NEW DELHI // An infant who contracted a rare form of polio through a vaccine died from the virus in Maharashtra state on Saturday.
The infant was the first reported case of polio in India in more than two years, although the last case reported – on January 13, 2011 – was not caused by a vaccine.
The death of the infant will not affect India's hard-won status as a polio-free country but experts said the government would have to boost campaigns across the country to prevent the spread of misinformation about the polio vaccine.
"People will understand if you are honest and tell them the facts because there is nothing to hide here. It is a rare case," said Naveen Thacker, a paediatrician on the Indian government's polio advisory group for the past 10 years.
Government and private campaigns to promote polio immunisation over the past 20 years have often encountered religious and cultural prejudices against vaccination, including notions that it may cause infertility.
"The government settles these cases very fast because it is aware of the problems that can crop up when rumours spread and affect the eradication drives," said Dr Thacker.
"We have to battle such news from time to time. As long as officers are up front about this case and spread the word of how it happened, it should be fine. There will be no back lash."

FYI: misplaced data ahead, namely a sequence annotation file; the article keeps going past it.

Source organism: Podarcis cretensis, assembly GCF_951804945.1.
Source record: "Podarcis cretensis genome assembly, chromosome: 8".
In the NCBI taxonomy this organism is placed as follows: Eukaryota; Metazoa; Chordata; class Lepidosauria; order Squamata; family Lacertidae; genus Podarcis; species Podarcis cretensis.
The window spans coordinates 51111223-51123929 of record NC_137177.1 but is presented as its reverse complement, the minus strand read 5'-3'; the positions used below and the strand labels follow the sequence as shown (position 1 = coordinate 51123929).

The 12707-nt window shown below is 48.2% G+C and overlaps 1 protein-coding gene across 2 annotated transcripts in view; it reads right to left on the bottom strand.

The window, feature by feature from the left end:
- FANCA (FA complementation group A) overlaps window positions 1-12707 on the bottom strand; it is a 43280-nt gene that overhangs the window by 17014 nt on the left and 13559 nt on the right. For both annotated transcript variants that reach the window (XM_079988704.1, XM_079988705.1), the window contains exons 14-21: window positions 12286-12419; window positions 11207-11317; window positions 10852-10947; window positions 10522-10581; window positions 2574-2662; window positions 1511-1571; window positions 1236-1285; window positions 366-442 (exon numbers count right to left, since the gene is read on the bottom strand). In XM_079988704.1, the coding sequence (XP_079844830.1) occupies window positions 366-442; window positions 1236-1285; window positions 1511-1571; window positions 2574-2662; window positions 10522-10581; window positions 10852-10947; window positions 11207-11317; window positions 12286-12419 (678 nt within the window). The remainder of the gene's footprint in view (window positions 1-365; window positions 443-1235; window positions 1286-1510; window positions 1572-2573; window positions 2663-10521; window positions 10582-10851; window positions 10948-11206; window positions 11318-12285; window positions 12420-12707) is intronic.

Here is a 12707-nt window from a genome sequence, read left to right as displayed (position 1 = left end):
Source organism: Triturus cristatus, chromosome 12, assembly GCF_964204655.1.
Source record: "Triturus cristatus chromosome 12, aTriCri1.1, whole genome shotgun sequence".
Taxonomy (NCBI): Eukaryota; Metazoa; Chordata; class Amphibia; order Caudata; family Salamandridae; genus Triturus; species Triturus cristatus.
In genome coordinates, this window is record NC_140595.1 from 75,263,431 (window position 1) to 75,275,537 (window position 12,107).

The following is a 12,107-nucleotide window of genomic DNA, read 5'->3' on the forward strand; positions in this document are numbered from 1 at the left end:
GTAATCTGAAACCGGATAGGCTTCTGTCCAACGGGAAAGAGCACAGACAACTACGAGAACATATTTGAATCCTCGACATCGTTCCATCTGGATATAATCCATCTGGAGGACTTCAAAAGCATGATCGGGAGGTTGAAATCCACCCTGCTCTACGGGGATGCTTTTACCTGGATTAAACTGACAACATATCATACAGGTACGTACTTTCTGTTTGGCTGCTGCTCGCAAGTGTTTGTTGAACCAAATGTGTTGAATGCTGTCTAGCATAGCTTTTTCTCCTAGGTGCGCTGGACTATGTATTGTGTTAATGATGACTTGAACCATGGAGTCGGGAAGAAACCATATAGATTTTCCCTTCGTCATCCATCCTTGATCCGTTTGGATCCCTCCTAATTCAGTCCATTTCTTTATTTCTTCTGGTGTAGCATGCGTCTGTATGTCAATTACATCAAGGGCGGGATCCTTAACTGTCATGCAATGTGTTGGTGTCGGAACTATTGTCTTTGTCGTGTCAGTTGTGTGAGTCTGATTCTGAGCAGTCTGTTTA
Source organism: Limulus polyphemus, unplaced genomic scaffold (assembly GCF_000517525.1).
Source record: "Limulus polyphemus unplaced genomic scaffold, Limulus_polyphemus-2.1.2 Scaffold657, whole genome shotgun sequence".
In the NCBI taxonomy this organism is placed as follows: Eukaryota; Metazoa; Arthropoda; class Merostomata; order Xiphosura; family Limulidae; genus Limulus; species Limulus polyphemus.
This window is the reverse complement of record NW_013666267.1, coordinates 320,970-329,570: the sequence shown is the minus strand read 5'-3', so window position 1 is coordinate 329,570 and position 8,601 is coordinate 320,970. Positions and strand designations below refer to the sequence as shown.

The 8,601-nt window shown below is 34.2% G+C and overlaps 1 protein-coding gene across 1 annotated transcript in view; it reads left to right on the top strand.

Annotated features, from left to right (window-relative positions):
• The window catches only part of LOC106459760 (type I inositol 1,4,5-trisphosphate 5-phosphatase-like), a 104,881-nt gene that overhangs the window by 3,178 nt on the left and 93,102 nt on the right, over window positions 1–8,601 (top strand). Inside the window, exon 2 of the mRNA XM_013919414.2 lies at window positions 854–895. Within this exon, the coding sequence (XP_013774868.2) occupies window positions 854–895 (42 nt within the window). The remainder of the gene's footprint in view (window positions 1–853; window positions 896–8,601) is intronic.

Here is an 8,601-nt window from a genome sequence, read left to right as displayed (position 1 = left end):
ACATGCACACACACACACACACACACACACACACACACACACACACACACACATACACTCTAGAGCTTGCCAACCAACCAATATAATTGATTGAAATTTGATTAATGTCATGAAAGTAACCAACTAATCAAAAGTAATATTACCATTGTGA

At a government hospital in the Beed district in Maharashtra, Rohit R Shelke, a 11-month-old boy, tested positive for the vaccine-derived polio virus (VDPV) on June 7, following paralysis of the limbs on May 4.
The child's immunity was lower than normal and instead of a month between doses, there was a gap of seven months between the two doses, said health officials quoted in the Hindustan Times newspaper.
The VDPV can only be transmitted through the oral polio vaccine (OPV), which contains a live but weakened virus.
The weakened virus circulates for a period of time in the body, building immunity. But a child with a compromised immunity does not have the strength to overcome the virus.
This form of polio occurs in one in 500,000 babies vaccinated worldwide, said T Jacob John, a paediatrician and a member of the World Health Organisation's committee on global polio eradication.
About 170 million children under the age of 5, who are most susceptible to the polio virus, are vaccinated with drops each year in India on national immunisation day.
The nation relies on the orally administered vaccine because it is inexpensive and easier to administer than the injectable version, which contains the inactive virus, Dr John said.
"But then, with OPV, there can be a case of vaccine-related paralysis," Dr John said. "The goal is to eradicate the wild [polio] virus. Right now, in India, we are at 60-62 per cent coverage of the vaccine.
"When we have complete coverage, we can think of more expensive methods."
The wild polio virus is primarily transmitted through the oral-faecal route, which means the virus hangs in the air and can be inhaled, mostly around unsanitary conditions and practices such as open sewers and defecation in open spaces.